Four theses on university presidents’ speech

Recently I got an interesting email from my university’s communications department with a link to a speech recently given by the university’s current president, Robert Zimmer. They said they had appreciated my prior comments on academic freedom and were curious to hear my comments on this speech.

Never having been asked to comment on anything on this blog, I felt a little puzzled, but eventually thought, why not? So here, if you like, are some theses on understanding this instance of a presidential speech.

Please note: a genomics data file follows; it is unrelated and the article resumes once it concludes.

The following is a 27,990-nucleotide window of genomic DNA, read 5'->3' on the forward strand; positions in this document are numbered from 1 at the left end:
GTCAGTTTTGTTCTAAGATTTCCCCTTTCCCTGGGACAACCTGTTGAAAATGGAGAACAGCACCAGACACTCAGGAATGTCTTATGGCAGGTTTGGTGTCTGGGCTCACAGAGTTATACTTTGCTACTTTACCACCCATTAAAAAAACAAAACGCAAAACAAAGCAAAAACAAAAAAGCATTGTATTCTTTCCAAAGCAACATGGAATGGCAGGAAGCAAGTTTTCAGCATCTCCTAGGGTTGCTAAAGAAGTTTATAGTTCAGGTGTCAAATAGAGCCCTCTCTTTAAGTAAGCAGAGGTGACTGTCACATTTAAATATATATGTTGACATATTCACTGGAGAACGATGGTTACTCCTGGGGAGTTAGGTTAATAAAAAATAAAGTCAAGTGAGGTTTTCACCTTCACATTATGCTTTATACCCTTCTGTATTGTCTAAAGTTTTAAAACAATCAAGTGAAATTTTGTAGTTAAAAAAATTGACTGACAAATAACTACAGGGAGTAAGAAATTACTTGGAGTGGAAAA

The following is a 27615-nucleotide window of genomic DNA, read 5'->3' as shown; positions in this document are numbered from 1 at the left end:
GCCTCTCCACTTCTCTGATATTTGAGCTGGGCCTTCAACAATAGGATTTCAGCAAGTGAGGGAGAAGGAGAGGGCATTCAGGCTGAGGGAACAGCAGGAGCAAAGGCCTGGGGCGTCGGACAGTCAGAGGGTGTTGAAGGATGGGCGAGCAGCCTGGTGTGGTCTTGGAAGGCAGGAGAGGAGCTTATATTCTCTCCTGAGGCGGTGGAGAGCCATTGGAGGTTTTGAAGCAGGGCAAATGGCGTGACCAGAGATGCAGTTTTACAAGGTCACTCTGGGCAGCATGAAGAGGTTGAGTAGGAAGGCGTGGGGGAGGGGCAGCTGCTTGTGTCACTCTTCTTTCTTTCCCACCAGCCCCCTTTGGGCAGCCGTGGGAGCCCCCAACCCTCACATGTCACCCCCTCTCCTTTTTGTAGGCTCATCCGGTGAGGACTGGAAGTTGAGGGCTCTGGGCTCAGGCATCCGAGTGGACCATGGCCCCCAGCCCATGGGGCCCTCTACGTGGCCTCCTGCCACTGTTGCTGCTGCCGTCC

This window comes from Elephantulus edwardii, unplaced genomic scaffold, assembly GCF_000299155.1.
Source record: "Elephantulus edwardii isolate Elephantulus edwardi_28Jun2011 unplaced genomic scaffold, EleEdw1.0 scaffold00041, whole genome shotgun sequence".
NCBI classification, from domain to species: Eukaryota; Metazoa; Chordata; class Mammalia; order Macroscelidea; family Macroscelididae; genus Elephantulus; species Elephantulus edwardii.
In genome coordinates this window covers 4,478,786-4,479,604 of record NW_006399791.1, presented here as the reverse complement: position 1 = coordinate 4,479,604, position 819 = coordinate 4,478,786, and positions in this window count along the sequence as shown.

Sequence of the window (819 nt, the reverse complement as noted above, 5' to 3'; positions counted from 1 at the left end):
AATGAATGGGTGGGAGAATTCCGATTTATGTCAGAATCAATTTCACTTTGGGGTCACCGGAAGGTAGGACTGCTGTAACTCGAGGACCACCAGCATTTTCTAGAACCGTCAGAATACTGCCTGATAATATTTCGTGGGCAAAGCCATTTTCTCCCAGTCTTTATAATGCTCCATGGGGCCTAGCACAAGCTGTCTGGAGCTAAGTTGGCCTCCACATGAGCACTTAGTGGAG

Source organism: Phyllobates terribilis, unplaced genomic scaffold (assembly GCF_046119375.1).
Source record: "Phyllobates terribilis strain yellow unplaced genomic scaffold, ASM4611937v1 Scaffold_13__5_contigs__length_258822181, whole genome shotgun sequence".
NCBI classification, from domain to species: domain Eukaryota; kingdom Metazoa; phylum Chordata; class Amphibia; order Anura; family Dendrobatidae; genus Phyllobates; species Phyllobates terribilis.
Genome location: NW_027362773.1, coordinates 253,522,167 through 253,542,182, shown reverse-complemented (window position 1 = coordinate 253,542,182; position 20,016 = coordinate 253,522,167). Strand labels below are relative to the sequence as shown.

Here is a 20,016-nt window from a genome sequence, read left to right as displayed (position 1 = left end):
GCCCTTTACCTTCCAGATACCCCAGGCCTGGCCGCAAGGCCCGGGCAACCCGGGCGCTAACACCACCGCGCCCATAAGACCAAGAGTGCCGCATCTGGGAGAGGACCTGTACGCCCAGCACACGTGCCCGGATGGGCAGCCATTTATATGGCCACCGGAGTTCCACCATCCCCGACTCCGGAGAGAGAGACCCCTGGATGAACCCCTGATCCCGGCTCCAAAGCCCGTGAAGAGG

(1) A presidential speech is a balancing act, a diplomatic performance; and as such, it is almost inevitably produced under severe institutional and diplomatic constraints. One might put it like this: university presidents enjoy no right to free speech. Or at least, no free speech without the threat of retribution from any of numerous quarters. If you read Dean Dad’s wonderful blog about his life as a community college dean, the first thing you find out is that university management (call them leadership or administrators if you prefer) operates in a state of constant compromise and constraint. In a great recent post, he explains something about the constraints on what one can say in his role: “When I spoke only for myself, it didn’t really matter what I said. But as a leader in the institution, comments that once would have been merely snarky were suddenly taken as indications of larger directions.” Just think of Larry Summers. As president, one is heavily vetted to begin with, continuously accountable to multiple constituencies, and under pressure not to rock the boat. And as Dean Dad points out, “front-room talk” isn’t the same as “back-room talk”: even if presidents may be frank in private, they are seldom unguarded when acting in their ceremonial role. First thesis: presidents are not free agents. Corollary: a presidential speech on academic freedom invokes a value that it cannot practice.